Turning now to FIG. 10, a voltage doubler circuit is shown for use in an illumination device such as a flashlight, operating on battery power. In a typical flashlight manufactured for use with an incandescent bulb, the electrical requirements to operate the incandescent bulb are significantly different from the requirements to operate an LED lamp according to the present invention. It is therefore desirable to provide a voltage doubler circuit, such as shown in FIG. 10, to allow the use of a reduced number of batteries, and to provide an operating current to the LED lamp which minimizes over driving the lamp, which would result in reducing the life thereof. A suitable voltage doubler circuit such as shown in FIG. 1, has been reduced to an integrated circuit, such as produced by Harris Company Model No. ICL7660, relating to a CMOS voltage converter. Such an IC multiplies either positive or negative voltages by a factor of two, and can be considered a simple voltage doubler. The device in general operates by charging a pump capacitor to the input supply voltage and then applying the capacitor across the output supply, thereby transferring the necessary charge to an open-circuit storage capacitor. Alternatively, two or ore circuits may be used to extend or modify operation for a particular application. It may also be desirable to limit the current supplied by a battery power supply to be more compatible with the operating current of a typical LED lamp, and suitable resistors may be used to limit the current supplied to the semiconductor chip 12 accordingly.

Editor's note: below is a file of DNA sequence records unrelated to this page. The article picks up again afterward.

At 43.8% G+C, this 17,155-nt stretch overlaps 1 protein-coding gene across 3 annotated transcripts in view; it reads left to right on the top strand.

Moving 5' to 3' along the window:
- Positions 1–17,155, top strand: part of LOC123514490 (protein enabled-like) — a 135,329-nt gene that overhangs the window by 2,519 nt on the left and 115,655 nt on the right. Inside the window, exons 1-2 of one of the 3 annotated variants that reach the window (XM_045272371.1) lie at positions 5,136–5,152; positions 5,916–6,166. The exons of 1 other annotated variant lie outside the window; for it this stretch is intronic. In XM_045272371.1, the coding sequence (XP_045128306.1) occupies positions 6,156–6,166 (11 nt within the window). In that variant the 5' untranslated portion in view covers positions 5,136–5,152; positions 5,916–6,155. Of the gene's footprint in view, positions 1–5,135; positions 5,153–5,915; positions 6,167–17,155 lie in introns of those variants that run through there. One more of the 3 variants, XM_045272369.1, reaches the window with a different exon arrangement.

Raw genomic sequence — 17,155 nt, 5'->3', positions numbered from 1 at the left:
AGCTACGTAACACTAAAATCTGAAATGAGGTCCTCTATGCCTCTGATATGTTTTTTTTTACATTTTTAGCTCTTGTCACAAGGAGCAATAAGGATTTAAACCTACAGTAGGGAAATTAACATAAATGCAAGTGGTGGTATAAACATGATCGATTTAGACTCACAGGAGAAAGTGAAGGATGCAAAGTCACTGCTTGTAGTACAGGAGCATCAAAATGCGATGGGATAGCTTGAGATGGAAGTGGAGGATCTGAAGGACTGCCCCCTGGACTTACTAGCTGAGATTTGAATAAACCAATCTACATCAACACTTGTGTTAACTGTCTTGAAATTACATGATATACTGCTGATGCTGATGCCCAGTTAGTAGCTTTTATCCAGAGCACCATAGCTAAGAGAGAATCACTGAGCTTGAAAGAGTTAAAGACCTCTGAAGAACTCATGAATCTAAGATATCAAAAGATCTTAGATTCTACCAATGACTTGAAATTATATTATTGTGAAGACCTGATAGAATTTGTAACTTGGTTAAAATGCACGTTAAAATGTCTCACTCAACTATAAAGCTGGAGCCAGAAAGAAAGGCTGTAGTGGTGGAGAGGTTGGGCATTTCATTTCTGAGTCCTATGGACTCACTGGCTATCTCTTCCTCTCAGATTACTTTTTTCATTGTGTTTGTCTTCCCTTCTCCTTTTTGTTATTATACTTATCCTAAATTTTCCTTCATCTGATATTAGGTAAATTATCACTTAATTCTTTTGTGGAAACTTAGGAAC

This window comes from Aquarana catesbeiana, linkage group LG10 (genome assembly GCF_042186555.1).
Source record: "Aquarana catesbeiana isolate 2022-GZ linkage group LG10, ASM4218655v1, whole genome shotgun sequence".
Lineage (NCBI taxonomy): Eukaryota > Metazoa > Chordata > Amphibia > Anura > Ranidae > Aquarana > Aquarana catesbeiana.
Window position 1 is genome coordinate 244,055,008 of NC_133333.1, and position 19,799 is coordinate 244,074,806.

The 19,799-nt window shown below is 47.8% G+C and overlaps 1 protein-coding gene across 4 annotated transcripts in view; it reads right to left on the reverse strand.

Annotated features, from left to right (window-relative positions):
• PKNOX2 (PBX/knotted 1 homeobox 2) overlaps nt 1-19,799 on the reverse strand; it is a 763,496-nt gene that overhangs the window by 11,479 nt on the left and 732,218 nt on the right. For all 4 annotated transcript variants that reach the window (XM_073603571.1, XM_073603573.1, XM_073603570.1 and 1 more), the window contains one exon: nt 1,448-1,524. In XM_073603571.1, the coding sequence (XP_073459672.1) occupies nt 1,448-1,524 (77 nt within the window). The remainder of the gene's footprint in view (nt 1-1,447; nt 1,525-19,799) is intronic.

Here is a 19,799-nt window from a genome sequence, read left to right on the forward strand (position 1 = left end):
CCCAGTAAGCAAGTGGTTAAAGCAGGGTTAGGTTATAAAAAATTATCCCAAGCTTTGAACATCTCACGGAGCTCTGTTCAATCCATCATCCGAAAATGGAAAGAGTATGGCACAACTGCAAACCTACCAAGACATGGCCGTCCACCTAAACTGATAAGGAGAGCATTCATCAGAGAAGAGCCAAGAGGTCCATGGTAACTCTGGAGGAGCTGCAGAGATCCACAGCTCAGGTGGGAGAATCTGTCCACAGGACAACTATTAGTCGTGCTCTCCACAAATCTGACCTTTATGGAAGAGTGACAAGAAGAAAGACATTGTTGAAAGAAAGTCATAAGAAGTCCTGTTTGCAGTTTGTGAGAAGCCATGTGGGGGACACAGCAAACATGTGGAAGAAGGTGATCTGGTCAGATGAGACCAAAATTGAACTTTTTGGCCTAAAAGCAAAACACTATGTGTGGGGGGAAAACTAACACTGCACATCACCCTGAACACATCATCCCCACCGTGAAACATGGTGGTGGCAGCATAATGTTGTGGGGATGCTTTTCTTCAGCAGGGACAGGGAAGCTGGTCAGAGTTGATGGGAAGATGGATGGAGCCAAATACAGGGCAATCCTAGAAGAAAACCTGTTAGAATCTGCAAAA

It should also be evident that illumination devices according to the invention may include more than one LED lamp to increase the amount of light output from the device accordingly. Multiple LED's may be configured in the array which provides desired uniform light output of a desired intensity, wherein individual LED's in the array may be directed at similar or different angles relative to adjacent or other LED's in the array. It may also be possible to avoid interference between LED's in an array by providing some blocking structure between LED's or individual reflectors for each LED in the array which tend to shield each LED to minimize interference between emitted light. It may also be possible to use particular reflector configurations other than a smooth reflector as shown in the embodiments herein, such as the use of a faceted reflector or the like to also facilitate uniformity of the beam produced thereby.